The thoughts of the greatness, power, holiness, and justice of God is matter of terror to the wicked, and will be matter of horrible amazement to them forever; but it is all comfortable and rejoicing to you. The most terrible and dreadful of all God’s attributes need not to be terrible, but comfortable to you.

You may think of His great power, of His terrible majesty, of His vindictive justice, with joy, as well as of His mercy and goodness; you may think of His being a consuming fire joyfully, as well as of His being the Rose of Sharon and Lily of the Valley, for all His attributes are on your side: His justice and holiness, as well as His pity, love, and compassion.

You may think of His descending from heaven to judgment in His dreadful majesty, and all the world rent to pieces before Him with earthquakes and thunder and lightning, and devils and wicked men trembling in inexpressible horror and amazement at the sight of Him, with as much comfort as you may think of Him hanging upon the cross.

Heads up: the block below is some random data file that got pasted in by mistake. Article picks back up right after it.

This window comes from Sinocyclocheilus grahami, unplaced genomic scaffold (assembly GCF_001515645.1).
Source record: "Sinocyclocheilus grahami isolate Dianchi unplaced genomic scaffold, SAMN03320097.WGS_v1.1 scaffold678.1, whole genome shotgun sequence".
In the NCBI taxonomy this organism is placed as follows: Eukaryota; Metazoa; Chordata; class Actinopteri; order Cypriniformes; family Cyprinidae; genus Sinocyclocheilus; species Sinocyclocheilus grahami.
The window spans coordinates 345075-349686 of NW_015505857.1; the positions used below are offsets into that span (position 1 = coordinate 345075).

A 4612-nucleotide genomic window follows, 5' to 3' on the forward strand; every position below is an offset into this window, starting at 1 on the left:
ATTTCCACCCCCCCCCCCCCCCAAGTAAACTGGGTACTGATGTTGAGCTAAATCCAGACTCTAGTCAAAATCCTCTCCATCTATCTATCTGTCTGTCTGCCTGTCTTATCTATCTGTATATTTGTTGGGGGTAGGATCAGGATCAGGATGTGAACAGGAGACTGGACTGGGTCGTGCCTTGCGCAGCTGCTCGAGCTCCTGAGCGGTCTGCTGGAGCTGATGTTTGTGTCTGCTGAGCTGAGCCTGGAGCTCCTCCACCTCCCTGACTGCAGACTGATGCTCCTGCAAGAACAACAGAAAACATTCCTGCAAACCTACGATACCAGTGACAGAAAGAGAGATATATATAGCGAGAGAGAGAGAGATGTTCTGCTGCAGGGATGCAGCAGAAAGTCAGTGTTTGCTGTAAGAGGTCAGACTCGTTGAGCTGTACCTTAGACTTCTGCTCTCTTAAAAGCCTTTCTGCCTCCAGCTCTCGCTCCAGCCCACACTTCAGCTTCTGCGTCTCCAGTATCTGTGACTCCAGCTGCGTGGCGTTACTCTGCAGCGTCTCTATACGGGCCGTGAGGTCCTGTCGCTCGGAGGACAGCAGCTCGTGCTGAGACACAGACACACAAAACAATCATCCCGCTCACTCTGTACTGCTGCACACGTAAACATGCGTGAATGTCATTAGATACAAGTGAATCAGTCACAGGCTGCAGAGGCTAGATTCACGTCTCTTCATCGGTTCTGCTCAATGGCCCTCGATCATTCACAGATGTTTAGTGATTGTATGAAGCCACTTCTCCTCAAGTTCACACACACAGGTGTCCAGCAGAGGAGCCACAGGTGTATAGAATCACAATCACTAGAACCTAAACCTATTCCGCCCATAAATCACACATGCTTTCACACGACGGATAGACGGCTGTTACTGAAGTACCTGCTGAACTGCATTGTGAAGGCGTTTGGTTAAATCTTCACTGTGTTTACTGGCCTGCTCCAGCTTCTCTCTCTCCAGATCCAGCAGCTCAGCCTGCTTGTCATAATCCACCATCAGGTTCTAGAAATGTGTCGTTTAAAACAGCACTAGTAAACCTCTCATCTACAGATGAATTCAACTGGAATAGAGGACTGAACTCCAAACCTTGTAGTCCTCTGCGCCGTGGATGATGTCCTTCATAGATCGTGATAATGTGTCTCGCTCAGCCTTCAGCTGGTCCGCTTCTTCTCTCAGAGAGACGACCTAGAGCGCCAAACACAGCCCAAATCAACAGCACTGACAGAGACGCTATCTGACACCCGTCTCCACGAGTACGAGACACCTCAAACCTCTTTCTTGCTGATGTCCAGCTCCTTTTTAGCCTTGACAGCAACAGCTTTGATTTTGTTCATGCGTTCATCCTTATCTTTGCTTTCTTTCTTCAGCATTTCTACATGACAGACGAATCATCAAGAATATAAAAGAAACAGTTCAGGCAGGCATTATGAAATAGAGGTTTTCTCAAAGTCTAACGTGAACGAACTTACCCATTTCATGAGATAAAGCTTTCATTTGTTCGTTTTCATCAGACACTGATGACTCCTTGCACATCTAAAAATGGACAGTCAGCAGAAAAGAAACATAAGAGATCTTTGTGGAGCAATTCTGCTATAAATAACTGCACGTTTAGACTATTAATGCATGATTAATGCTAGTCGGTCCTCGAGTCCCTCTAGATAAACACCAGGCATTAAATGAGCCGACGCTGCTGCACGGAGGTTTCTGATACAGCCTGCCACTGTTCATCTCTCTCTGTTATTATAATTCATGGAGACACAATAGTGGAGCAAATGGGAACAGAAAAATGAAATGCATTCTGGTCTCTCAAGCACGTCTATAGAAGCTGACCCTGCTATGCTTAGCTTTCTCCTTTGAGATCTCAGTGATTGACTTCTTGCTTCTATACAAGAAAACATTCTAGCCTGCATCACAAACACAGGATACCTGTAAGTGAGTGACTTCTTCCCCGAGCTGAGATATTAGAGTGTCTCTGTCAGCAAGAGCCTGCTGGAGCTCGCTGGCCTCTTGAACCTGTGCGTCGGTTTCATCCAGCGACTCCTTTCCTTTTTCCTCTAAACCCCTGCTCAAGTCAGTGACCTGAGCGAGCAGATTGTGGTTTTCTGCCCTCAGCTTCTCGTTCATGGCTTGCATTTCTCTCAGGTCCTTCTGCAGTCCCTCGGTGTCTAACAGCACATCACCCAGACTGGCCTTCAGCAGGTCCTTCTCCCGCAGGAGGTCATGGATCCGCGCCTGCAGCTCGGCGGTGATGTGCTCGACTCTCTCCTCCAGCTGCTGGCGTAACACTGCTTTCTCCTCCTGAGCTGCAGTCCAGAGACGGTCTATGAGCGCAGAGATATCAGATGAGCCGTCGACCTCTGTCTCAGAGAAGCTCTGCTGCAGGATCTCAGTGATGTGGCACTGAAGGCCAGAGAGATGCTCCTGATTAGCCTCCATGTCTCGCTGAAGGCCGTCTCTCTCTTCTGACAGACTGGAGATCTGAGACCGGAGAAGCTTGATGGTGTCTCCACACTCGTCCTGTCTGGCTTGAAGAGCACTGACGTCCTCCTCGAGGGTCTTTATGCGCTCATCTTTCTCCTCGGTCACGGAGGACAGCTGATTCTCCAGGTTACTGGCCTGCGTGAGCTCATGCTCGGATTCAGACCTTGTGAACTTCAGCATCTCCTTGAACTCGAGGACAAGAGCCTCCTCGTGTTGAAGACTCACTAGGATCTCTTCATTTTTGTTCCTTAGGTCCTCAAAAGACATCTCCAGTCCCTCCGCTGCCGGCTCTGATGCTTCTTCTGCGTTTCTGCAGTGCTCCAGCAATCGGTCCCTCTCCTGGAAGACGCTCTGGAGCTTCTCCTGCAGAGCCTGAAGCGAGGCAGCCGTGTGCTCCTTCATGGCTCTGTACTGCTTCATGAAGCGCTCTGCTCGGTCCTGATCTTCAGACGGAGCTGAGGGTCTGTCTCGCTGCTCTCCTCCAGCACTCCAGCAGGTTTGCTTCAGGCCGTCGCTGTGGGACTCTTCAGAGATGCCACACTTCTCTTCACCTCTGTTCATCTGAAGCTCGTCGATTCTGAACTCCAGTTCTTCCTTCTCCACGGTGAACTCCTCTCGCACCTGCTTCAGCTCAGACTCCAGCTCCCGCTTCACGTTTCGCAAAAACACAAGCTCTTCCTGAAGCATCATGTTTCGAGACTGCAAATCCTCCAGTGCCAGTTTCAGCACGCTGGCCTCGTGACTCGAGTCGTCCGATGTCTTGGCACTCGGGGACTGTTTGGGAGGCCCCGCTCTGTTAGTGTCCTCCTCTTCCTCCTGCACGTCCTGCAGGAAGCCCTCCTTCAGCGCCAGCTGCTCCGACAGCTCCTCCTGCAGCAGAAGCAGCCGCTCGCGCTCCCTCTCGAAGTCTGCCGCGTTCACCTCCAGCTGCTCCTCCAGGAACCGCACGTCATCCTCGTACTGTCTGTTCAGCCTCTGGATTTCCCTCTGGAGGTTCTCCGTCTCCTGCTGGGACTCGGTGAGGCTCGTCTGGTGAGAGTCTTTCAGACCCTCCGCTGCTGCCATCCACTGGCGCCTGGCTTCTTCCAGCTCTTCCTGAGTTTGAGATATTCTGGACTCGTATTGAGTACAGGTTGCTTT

You are delivered from the wrath of this dreadful Being, are got into Christ, a safe refuge from all danger, and where you never need to fear the feeling of His vengeance. His wrath is to be poured out on His enemies, but you are safe and need not fear: you are out of the way of that stream of brimstone which kindles hellfire.

You are come to Mount Sion, the city of the living God, to the heavenly Jerusalem, to an innumerable company of angels, to the General Assembly and church of the first-born which are written in heaven, and to God the Judge of all, and to the spirits of just men made perfect, and to Jesus the mediator of the new covenant, and to the blood of sprinkling that speaks better things than the blood of Abel.